Keith Sonnier, Depose II, 1997. Nylon sailcloth, metal, blower, argon, and electric light, Approximately 84 × 24 × 12 inches (213.4 × 61 × 30.5 cm). Gift of Sandra and Gerald Fineberg. Photo by Charles Mayer Photography. © Keith Sonnier
Keith Sonnier’s work debuted in Lucy Lippard’s famous 1966 exhibition Eccentric Abstraction, a pointed response to the end-game strategies of minimalist sculpture. Minimalism’s geometric, machine-made, and unified forms were countered by Sonnier and other so-called postminimalist artists working in downtown New York in the late 1960s—including Eva Hesse, Barry Le Va, Richard Tuttle, and Jackie Winsor—with diffuse forms, a process-oriented approach, and performative elements. Though Sonnier studied painting, early on he moved into three dimensions, the use of neon, and the integration of movement in the form of video art and performance.
Depose II is one of Sonnier’s rare inflatable sculptures. Using the unlikely combination of neon lighting, metal, and nylon sailcloth, Sonnier balances a readymade aesthetic with painted geometric elements. The metal forms that pinch the inflatable are based on extruded found material, such as the rebar commonly used to build cement structures. The gestural neon shapes derive from the artist’s drawings. The inflatable assumes an anthropomorphic form that, when filled with air from the blower, suggests a living being. Initially a limp sack, the sculpture must breathe and expand to assume its final form. The title references the act of being deposed, wherein a person is required to give oral out-of-court testimony. The person being deposed is often asked exceedingly personal questions. Perhaps the pinched or pressed inflatable alludes to the feeling of duress that might arise from having to tell the truth in a compromising situation.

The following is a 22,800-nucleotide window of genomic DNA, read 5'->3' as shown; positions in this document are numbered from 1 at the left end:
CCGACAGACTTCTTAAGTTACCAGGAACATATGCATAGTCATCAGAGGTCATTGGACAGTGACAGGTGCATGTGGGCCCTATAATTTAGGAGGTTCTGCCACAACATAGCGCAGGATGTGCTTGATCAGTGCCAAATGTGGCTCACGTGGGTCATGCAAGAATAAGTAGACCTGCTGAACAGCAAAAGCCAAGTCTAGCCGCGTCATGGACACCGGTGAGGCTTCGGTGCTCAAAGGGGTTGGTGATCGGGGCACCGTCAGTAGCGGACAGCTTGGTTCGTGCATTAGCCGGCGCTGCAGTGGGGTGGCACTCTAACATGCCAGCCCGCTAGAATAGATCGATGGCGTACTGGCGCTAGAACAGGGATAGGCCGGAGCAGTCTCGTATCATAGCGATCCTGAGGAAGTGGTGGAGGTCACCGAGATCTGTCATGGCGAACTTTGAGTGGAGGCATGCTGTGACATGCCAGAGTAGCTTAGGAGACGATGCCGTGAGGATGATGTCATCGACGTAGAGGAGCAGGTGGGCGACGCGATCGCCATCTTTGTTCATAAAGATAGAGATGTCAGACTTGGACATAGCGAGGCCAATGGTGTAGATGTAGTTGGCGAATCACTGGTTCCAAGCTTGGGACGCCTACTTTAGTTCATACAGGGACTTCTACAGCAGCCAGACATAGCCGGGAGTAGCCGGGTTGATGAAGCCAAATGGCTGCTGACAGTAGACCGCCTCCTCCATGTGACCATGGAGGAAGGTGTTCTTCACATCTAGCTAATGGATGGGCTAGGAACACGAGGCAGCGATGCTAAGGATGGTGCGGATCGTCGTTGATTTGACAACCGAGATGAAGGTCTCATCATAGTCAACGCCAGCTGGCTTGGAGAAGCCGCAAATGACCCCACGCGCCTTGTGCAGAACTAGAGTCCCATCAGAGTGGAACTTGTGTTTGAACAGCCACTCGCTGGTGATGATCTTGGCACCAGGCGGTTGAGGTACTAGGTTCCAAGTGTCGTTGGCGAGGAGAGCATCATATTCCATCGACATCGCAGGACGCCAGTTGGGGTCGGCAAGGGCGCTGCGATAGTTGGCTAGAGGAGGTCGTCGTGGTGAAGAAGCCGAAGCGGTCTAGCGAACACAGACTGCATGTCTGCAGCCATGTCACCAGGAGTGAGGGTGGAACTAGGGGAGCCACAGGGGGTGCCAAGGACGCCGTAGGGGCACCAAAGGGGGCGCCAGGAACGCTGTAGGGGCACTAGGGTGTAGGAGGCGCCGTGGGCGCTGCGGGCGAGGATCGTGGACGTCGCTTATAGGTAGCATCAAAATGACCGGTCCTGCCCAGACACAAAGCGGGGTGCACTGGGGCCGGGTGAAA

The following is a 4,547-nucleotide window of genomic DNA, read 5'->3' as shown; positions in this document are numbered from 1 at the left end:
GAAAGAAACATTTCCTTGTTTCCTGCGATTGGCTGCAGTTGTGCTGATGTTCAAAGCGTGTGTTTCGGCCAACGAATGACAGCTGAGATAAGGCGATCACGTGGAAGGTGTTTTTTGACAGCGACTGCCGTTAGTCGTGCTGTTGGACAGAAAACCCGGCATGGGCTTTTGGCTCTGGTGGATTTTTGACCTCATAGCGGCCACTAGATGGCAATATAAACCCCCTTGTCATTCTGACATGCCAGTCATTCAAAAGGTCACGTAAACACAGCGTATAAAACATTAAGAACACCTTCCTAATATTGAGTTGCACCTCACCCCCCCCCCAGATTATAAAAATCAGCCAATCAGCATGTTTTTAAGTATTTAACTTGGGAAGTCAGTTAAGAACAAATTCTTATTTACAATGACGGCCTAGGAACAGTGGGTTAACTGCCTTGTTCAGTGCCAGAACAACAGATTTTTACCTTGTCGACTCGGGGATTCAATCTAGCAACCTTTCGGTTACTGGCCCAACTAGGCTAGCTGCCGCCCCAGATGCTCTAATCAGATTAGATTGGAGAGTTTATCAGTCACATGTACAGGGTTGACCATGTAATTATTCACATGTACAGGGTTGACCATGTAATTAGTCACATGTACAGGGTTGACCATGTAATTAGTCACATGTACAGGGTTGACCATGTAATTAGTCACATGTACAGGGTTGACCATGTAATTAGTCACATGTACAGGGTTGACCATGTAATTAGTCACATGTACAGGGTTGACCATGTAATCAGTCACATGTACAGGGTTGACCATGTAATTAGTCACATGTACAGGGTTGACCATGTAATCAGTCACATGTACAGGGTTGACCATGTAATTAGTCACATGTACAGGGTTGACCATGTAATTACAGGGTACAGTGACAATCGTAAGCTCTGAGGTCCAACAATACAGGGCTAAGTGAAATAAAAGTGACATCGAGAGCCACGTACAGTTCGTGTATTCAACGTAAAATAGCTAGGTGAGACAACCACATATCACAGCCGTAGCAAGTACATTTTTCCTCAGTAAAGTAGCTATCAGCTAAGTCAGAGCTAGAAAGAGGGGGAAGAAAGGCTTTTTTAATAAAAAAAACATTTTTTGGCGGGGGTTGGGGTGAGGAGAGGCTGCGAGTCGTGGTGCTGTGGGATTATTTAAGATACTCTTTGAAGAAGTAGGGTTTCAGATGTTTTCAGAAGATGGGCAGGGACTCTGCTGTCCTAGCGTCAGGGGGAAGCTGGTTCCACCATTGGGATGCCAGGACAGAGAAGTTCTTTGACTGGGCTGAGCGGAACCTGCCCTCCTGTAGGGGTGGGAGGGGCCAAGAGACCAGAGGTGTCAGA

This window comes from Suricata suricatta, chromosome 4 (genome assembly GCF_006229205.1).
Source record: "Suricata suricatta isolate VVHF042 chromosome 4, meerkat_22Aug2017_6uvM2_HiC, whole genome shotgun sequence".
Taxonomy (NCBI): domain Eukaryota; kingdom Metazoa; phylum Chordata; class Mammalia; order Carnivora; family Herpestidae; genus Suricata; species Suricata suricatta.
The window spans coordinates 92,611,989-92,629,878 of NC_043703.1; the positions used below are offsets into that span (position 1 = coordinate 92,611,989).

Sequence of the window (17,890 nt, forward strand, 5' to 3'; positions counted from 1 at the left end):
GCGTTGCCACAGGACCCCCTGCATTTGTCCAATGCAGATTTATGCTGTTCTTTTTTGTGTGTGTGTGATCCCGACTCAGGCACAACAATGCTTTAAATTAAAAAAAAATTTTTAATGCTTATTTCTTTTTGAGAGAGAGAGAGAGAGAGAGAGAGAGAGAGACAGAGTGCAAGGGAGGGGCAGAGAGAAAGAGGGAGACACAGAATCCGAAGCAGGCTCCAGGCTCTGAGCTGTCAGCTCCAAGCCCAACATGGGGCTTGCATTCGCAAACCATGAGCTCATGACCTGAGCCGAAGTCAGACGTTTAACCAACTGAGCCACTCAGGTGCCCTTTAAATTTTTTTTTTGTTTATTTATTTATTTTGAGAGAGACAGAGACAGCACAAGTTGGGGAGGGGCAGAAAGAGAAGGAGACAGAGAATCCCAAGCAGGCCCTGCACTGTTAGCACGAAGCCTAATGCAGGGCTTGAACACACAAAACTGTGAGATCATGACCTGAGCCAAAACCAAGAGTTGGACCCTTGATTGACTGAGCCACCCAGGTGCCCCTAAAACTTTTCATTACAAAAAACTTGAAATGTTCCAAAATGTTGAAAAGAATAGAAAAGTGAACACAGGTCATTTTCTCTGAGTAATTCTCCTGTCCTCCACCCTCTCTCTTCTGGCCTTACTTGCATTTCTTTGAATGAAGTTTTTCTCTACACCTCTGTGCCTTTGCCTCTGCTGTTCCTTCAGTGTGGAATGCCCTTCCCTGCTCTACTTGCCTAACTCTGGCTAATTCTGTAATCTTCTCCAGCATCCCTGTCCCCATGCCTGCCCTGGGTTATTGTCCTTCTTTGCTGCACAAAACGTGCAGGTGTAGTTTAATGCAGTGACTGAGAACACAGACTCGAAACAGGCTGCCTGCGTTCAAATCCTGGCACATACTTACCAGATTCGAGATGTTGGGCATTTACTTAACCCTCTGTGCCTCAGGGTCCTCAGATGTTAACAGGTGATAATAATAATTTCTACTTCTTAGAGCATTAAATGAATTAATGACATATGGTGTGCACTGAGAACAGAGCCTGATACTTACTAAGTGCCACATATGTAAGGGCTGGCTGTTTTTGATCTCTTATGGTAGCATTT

Depose II is the first work by Sonnier to enter the ICA/Boston collection. It is a unique postminimalist sculpture that integrates fabric, a medium the ICA collects and exhibits in depth. It joins a number of important sculptures made of repurposed materials by such artists as Tara Donovan and Rachel Harrison.
Gift of Sandra and Gerald Fineberg